Health Insurance Online
May 28, 2003
Washington is in the throes of one of its periodic preoccupations with the health care of the uninsured. But before it falls for Dick Gephardt's mega-tax hike for "universal" coverage, the Wall Street Journal suggests a better idea: Allow insurers to sell policies online to anyone in the country.
America's 41.2 million uninsured are a worry, but the causes aren't poverty or a lack of compassion, explains the Journal. The main problem is the structure of the insurance market, especially the state government regulations that make health insurance prohibitively expensive to buy.
- The Congressional Budget Office estimates that for every 1 percent increase in the cost of health insurance, 200,000 to 300,000 Americans drop from the insurance rolls.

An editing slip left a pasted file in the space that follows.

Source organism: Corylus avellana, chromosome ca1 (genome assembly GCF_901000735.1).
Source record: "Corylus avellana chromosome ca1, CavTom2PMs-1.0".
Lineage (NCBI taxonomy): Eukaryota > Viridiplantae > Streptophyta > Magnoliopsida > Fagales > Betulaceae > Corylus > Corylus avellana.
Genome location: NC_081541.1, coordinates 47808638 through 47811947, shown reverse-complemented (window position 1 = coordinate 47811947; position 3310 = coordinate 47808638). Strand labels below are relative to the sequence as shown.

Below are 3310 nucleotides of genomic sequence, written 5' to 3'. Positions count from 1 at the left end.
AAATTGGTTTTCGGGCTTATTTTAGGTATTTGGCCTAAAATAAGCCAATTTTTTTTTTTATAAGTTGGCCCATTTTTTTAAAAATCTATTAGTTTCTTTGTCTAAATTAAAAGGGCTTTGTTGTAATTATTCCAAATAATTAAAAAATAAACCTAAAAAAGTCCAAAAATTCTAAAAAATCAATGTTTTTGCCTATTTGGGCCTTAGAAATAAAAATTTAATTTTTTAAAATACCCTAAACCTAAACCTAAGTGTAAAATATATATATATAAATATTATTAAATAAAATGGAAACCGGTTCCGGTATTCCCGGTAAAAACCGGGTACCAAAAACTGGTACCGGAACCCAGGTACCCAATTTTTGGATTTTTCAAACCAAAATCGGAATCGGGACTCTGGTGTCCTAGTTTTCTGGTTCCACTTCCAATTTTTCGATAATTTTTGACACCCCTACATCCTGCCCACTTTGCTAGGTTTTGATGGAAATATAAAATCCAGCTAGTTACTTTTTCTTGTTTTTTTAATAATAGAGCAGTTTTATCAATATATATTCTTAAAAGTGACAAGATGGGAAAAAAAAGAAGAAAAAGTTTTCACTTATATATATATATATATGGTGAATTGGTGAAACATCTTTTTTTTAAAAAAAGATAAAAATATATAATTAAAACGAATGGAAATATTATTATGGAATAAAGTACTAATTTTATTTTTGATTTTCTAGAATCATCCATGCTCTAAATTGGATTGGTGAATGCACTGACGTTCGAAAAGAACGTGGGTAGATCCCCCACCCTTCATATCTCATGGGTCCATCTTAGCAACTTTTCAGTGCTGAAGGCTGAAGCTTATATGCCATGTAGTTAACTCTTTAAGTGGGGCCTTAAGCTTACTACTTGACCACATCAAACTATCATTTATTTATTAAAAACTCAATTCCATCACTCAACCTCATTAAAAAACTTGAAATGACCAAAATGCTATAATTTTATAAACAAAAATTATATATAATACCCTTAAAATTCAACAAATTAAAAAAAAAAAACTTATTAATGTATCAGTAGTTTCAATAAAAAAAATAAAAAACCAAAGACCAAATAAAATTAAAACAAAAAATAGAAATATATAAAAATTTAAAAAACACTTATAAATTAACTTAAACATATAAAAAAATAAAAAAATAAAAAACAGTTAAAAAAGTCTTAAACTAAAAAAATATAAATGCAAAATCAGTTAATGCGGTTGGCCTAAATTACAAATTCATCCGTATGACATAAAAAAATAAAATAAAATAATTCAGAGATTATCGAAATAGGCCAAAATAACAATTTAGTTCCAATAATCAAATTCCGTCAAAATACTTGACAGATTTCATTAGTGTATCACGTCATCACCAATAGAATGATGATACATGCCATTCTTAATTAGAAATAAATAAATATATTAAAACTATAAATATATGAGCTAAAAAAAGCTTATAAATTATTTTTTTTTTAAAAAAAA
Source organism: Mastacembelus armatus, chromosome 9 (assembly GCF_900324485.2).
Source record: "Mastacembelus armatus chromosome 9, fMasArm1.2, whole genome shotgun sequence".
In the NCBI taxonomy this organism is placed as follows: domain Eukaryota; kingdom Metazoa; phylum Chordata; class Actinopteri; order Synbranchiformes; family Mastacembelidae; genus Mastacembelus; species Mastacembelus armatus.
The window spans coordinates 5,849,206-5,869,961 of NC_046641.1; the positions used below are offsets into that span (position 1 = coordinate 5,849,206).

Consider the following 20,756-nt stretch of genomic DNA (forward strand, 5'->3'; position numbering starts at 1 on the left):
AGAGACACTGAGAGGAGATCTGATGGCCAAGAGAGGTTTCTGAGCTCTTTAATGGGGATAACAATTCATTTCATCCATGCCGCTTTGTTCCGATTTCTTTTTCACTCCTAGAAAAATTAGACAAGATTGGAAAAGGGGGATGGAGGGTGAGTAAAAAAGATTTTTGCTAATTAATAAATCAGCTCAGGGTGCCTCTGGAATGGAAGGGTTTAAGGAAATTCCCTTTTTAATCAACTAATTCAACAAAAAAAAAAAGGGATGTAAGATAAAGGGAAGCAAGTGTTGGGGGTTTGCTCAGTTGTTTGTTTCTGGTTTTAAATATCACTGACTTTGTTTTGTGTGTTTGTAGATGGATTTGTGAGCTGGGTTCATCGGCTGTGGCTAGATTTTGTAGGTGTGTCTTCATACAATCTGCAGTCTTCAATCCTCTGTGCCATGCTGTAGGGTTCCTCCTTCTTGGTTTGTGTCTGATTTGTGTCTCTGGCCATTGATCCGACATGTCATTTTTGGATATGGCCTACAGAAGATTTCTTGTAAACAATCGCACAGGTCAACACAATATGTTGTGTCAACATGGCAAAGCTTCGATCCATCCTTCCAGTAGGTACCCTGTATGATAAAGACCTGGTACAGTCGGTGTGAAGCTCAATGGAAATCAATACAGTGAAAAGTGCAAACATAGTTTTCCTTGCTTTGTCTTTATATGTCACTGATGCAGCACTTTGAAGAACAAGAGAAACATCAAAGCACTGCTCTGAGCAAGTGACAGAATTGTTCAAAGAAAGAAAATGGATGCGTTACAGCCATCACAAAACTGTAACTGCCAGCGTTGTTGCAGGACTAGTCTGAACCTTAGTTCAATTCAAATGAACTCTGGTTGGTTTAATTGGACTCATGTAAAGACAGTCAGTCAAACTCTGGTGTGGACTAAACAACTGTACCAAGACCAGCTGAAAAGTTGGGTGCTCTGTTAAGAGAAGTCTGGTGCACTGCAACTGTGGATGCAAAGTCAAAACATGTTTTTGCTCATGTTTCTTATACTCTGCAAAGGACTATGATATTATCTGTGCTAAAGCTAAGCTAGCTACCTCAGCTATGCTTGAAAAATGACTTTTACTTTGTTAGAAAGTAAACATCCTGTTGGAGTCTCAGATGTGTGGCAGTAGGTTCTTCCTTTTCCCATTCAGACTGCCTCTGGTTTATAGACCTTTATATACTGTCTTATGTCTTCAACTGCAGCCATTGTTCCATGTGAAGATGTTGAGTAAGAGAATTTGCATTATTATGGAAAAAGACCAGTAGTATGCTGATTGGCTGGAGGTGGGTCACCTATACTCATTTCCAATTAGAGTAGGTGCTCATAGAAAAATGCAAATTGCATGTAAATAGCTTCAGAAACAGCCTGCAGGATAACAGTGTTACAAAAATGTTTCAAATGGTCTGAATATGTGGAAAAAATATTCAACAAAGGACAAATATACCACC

- The numbers clearly show that states with onerous regulations have higher premiums, and higher growth in their uninsured population.
Which is where the Internet comes in.
- A bill allowing Americans to buy insurance from whatever company in the nation offers the best deal would make policies affordable to millions of uninsured.
- It would also put pressure on all states to make their markets competitive.
- Any states' rights concerns are trumped by the Constitution's commerce clause.
Critics will argue that cross-state buying will make it impossible for victims of insurance fraud to sue. But all the legislation needs is a provision giving consumers the right to seek legal redress in their home states, no matter where the insurer is located.
Source: Editorial, "Health Insurance on the Web," Wall Street Journal, May 28, 2003.
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